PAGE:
Eosinophilic airway inflammation is a hallmark in the pathophysiological and clinical definition of asthma. In the last decades, asthma evolved in the recognition of different phenotypes identified by natural history, clinical and physiological characteristics, and the underlying immune mechanisms. Among these phenotypes, many have been associated with eosinophilic-driven inflammation. This is the case of either early-onset allergic Th2 asthma or late-onset persistent eosinophilic asthma. Both animal models and analysis from human samples have contributed to elucidate the role of eosinophils in the asthmatic inflammatory response and the synergic role of Th2 cytokines. In severe asthma, high numbers of eosinophils can persist despite treatment with inhaled and oral corticosteroids leading to the definition of severe refractory eosinophilic asthma. The combined role of IL-4-, IL-13- and IL-5-associated pathways has focused the view over the T2-type endotypes, wherein a specific biological pathway explains the observable properties of different phenotypes and the identifiable biomarkers can predict response to monoclonal antibodies directed against a selected immune target. In the era of precision medicine and personalized therapy, both the identification of Th2 molecules and eosinophils as targets and biomarkers have become the best clue for treating and monitoring severe asthma.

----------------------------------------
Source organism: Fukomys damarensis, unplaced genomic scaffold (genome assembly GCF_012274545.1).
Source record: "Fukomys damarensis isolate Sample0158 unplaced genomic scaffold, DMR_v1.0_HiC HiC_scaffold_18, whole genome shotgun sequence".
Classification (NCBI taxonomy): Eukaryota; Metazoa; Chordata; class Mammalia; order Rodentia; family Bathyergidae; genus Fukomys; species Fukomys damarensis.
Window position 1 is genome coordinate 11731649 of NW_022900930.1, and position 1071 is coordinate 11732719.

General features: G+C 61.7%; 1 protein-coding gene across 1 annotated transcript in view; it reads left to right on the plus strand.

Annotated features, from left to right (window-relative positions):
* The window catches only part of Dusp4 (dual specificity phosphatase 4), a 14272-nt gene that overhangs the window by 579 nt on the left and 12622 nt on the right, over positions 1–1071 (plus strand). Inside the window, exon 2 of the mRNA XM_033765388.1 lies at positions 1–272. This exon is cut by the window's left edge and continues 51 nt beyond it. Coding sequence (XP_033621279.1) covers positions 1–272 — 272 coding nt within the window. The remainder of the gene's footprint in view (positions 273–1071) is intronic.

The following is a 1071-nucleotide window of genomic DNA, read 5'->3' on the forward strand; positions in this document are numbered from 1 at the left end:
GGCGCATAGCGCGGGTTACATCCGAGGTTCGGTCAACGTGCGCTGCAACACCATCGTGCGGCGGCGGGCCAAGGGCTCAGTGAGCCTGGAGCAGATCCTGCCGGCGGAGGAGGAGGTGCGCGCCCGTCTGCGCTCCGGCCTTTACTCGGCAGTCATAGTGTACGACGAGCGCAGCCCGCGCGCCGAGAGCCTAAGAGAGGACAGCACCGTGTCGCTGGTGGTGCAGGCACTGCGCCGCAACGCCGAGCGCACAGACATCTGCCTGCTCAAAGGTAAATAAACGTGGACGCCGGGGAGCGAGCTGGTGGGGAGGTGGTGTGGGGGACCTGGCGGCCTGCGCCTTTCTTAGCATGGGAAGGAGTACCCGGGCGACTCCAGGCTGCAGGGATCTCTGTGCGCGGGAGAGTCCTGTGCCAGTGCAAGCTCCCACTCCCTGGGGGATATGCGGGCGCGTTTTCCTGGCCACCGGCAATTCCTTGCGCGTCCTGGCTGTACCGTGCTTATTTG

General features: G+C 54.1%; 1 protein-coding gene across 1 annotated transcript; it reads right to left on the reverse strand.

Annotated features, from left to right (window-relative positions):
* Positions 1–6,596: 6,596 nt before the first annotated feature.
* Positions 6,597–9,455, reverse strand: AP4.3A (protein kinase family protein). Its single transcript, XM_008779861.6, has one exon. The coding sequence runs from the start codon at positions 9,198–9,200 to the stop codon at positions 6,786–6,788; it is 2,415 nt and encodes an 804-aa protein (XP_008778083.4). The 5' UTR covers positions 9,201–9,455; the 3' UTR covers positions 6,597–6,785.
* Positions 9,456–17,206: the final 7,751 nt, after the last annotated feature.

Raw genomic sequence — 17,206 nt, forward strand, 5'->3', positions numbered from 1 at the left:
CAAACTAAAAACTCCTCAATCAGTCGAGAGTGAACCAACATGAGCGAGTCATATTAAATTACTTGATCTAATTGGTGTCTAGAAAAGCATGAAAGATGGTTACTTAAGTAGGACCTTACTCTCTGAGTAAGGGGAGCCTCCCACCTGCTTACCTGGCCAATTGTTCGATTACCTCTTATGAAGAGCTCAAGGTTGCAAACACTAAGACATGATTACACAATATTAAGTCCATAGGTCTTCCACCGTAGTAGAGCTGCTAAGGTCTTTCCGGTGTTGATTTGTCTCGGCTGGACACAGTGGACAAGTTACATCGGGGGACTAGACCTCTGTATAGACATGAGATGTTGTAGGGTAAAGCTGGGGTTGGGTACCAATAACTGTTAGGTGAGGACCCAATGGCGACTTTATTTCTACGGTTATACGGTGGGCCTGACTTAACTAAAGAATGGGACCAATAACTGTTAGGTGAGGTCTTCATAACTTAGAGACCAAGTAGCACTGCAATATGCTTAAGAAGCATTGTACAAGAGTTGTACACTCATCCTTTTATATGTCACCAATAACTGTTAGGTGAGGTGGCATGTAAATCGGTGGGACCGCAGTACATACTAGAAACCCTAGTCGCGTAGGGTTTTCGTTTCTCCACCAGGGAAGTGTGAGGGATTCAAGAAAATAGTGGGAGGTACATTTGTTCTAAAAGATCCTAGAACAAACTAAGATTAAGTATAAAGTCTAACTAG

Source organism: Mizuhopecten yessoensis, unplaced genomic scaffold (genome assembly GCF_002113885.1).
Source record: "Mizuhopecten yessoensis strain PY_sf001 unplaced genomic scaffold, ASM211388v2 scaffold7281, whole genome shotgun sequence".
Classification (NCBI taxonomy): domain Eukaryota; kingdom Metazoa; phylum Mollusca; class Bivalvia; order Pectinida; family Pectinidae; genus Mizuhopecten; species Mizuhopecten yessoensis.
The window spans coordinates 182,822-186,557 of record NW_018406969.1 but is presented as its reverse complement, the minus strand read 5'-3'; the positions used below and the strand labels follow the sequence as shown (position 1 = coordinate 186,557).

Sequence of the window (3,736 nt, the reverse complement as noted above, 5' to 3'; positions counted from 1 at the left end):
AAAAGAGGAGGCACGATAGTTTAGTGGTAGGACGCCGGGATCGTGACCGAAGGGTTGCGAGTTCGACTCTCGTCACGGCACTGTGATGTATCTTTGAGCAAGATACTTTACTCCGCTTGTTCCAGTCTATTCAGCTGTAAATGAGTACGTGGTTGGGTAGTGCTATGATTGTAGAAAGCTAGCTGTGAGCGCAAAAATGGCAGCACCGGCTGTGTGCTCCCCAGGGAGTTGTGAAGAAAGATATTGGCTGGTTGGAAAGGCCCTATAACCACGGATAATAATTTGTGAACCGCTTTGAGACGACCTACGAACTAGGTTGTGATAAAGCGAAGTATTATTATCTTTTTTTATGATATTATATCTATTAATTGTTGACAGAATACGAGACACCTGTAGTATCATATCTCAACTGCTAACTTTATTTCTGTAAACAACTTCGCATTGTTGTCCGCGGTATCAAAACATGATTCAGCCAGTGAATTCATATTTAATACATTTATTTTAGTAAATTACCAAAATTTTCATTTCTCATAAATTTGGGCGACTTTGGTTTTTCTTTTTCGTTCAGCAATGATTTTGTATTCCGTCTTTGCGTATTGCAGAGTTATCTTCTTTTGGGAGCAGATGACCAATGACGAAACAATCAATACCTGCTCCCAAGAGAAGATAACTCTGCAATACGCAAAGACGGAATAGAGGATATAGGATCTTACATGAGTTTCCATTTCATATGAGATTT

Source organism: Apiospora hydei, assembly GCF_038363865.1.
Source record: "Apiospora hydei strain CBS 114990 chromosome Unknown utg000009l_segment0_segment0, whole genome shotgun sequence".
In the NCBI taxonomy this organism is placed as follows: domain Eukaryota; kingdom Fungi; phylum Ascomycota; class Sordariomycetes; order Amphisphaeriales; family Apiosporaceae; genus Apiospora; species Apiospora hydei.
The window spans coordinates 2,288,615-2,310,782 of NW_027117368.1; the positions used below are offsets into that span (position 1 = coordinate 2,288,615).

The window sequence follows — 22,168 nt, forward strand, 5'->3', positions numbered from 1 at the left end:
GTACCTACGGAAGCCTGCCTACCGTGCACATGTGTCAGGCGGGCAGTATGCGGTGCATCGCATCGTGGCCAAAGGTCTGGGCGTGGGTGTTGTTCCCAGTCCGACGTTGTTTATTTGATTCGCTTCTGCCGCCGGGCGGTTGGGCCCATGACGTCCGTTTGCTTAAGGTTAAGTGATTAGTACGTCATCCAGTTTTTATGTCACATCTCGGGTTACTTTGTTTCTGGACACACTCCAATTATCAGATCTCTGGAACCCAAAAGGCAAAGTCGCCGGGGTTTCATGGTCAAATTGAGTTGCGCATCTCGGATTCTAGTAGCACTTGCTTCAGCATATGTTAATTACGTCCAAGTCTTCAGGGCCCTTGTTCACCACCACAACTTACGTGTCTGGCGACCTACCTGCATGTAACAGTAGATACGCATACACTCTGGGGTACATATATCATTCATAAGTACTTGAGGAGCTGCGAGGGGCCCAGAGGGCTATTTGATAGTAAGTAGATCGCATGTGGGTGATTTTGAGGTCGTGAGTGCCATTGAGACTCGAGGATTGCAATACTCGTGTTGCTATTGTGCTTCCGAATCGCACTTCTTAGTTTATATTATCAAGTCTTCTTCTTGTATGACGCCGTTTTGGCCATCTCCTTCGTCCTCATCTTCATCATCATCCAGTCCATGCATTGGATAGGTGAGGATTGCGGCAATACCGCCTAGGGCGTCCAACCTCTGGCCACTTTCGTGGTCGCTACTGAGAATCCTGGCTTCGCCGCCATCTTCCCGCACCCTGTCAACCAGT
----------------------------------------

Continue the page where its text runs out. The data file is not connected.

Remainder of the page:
Part of the book: Cells of the Immune System